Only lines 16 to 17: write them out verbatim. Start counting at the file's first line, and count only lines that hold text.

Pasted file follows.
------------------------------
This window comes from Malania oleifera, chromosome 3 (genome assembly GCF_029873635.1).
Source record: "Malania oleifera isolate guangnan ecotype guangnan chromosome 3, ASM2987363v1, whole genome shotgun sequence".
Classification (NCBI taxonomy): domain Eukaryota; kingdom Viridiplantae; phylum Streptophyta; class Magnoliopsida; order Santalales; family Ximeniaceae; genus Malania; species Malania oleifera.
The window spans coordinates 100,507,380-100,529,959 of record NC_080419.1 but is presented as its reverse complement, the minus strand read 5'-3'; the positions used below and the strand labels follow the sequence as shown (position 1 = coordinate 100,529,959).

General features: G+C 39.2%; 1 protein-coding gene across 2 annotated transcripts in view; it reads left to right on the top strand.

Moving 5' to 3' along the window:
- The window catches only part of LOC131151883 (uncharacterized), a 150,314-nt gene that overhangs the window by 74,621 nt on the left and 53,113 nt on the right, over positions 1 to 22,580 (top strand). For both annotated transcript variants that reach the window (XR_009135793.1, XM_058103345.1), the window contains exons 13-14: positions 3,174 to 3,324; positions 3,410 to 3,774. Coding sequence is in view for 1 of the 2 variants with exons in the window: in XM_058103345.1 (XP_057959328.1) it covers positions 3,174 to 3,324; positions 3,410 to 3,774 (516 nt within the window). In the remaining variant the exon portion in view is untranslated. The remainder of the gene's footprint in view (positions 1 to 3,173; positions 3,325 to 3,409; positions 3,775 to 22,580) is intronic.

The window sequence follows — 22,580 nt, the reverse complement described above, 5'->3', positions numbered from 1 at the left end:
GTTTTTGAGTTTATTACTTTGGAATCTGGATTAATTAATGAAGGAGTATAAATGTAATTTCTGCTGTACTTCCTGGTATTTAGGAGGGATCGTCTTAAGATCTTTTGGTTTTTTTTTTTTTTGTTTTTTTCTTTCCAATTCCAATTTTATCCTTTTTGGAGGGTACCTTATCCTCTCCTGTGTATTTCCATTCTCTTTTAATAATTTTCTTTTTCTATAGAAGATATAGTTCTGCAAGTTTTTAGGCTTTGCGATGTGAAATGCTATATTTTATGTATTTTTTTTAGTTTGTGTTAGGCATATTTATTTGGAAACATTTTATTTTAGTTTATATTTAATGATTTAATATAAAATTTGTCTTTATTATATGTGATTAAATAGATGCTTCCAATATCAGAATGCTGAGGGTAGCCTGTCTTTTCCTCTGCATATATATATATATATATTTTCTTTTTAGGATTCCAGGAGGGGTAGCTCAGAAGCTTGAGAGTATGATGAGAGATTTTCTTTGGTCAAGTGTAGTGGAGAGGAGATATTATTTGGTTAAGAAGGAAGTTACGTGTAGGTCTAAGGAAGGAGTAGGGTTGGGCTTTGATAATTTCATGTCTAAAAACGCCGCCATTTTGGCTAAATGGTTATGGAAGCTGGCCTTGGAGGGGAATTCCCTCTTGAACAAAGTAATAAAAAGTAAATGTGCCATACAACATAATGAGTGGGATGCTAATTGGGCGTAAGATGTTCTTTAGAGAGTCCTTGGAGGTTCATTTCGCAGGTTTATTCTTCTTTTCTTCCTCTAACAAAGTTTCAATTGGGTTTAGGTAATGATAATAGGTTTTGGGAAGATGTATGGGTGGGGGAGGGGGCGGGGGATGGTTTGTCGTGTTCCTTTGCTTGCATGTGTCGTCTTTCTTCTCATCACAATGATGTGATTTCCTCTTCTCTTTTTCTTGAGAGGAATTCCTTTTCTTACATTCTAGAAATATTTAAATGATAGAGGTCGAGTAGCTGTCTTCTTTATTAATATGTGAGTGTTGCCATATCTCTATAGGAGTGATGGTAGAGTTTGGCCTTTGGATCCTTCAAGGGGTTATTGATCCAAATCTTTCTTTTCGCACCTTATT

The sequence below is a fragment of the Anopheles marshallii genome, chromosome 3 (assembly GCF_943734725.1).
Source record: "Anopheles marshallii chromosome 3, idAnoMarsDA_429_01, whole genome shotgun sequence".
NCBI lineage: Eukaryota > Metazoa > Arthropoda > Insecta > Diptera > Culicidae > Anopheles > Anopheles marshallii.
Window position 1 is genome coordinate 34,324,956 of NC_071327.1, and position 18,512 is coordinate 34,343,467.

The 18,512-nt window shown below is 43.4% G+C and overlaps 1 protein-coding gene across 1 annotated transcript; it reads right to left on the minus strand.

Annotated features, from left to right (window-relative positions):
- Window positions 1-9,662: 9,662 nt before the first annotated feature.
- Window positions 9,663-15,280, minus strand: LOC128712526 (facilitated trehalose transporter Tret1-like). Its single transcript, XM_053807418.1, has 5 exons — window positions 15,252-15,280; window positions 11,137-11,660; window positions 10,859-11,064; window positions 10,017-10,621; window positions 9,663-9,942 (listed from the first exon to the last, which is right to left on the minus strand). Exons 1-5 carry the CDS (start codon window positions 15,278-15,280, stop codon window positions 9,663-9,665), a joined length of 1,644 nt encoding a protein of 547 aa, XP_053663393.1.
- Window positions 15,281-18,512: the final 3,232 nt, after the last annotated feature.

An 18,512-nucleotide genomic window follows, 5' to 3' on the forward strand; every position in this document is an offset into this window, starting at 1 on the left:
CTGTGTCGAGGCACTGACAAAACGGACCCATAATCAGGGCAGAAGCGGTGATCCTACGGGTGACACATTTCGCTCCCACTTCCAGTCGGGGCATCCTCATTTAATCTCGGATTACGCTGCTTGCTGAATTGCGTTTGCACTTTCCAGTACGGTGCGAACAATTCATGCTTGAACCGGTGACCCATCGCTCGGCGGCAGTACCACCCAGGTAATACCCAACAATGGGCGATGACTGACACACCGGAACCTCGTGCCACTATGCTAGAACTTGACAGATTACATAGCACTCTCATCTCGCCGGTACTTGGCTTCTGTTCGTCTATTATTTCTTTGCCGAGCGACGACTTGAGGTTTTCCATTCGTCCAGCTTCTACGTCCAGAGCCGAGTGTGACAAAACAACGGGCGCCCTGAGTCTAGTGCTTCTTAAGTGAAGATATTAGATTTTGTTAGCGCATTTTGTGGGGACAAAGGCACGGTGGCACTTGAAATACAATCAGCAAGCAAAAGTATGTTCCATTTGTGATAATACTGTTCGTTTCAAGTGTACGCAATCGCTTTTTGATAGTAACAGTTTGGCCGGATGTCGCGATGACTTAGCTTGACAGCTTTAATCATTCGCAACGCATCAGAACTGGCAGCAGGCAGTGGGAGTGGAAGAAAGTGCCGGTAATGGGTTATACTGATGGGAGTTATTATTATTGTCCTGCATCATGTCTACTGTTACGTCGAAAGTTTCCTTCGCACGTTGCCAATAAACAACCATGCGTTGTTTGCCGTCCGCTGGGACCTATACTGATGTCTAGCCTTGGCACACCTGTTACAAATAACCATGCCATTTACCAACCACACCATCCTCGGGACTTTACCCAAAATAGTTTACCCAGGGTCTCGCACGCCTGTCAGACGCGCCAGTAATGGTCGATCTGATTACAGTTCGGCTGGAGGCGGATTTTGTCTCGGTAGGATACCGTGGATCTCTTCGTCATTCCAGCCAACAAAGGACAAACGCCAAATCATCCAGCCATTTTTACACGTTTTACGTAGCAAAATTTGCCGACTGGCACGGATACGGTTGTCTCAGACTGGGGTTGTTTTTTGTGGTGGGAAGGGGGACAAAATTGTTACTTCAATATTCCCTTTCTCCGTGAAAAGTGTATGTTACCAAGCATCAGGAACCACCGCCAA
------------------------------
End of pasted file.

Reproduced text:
- Window positions 1-9,662: 9,662 nt before the first annotated feature.
- Window positions 9,663-15,280, minus strand: LOC128712526 (facilitated trehalose transporter Tret1-like). Its single transcript, XM_053807418.1, has 5 exons — window positions 15,252-15,280; window positions 11,137-11,660; window positions 10,859-11,064; window positions 10,017-10,621; window positions 9,663-9,942 (listed from the first exon to the last, which is right to left on the minus strand). Exons 1-5 carry the CDS (start codon window positions 15,278-15,280, stop codon window positions 9,663-9,665), a joined length of 1,644 nt encoding a protein of 547 aa, XP_053663393.1.